The possibility of adding stadium lights to district facilities has been a hot topic in the community – and some community members are getting excited.
The school district proposed adding four new light poles to the high school stadium as part of a facilities master plan three years ago, but became a priority for the district after Governor Gavin Newsom passed Senate Bill 328 – implementing later school start times – in 2019.
But community feedback quickly revealed that neighbors had several concerns, including light and noise pollution, event parking, declining property values and environmental damage.
In response to these concerns, the district reviewed and released an updated environmental impact report in late August, which presented additional project proposals and expanded the former high school stadium lighting project. Carmel at the stadium improvement project.
After a 45-day public comment period, the district will finalize the report and the final decision on the project will be presented at a special council meeting scheduled for November 29.
“It’s interesting that when we’re advocating for athletics at the level that we do — which is really high for a small high school — the case of having the facility that’s able to do that job and not , is sort of…it’s not exactly what taxpayers’ money should be doing,” commented board member Karl Pallastrini. “Having this thing idle anytime it could be used and keeping the kids on campus.”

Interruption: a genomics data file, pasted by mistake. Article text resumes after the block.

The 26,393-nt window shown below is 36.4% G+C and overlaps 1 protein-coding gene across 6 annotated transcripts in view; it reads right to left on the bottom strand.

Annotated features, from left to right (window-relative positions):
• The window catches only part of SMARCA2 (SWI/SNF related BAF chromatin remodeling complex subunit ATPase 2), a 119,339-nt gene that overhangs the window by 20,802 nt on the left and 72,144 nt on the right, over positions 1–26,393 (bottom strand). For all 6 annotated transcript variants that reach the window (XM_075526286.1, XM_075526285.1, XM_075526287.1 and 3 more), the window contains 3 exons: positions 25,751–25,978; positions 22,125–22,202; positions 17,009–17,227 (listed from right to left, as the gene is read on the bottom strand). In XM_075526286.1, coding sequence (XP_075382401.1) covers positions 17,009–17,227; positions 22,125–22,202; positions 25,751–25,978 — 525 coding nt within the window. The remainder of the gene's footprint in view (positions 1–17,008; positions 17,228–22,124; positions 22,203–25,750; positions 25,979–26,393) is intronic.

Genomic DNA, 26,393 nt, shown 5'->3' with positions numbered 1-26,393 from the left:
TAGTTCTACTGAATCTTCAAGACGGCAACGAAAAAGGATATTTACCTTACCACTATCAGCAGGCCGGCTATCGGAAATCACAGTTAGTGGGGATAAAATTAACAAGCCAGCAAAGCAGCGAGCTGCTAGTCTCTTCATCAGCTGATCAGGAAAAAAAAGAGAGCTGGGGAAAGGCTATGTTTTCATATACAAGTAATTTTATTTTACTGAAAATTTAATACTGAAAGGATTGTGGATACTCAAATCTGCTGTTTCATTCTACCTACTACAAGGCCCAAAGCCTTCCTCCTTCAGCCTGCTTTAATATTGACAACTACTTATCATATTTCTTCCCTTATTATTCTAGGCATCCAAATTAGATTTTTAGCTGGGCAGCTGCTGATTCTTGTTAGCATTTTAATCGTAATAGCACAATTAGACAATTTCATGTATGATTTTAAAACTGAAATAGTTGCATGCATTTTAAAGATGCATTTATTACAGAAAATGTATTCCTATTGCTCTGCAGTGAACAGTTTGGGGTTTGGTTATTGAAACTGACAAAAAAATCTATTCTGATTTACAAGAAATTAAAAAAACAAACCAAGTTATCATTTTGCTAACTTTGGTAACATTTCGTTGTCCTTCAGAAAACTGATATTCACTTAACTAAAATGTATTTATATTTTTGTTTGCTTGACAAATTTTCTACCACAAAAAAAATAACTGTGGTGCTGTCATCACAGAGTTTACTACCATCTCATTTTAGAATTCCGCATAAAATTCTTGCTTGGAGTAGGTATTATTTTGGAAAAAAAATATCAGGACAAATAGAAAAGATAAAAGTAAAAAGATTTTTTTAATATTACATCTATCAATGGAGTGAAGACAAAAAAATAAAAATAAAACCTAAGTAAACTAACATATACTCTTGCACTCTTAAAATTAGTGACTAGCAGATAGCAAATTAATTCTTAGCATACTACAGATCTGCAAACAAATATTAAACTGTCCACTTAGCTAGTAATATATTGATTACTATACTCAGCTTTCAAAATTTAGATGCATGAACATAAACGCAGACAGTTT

“It seems that whether we implement late entry or not, we are still affected by schools that have implemented late entry,” said council clerk Tess Arthur.
But later school start times wouldn’t just impact sports teams and practice times.
Craig Chavez, district human resources manager, briefed the board on the impact of late school start times on transportation, before and after school care and support staff.
Chavez pointed out that later start-to-school times could alter the number of bus drivers needed based on hours of extracurricular activities and childcare — a challenge when a nationwide shortage of bus drivers left 1 125 vacancies for bus drivers in California as of August 30.
Chavez also explained that many support staff have more than one job and may have to leave their positions with the district if late school start times disrupt their work schedule.
Knight said the district partnered with Hanover Research to host a survey of families and staff to share their feedback on later start times.
He explained to the council that the investigations will not include information presented at Wednesday’s meeting due to community response in the past.
“When we first did this, there were a lot of comments that we were guiding people to the answer, so that’s why we went out and asked Hannover to help us with this. So there’s no not a lot of that kind of information in there,” he explained. “It’s not about whether people want it or not. It’s ‘Are you willing to compromise? ‘ ”
Knight said the district hopes the survey will be sent out early next week.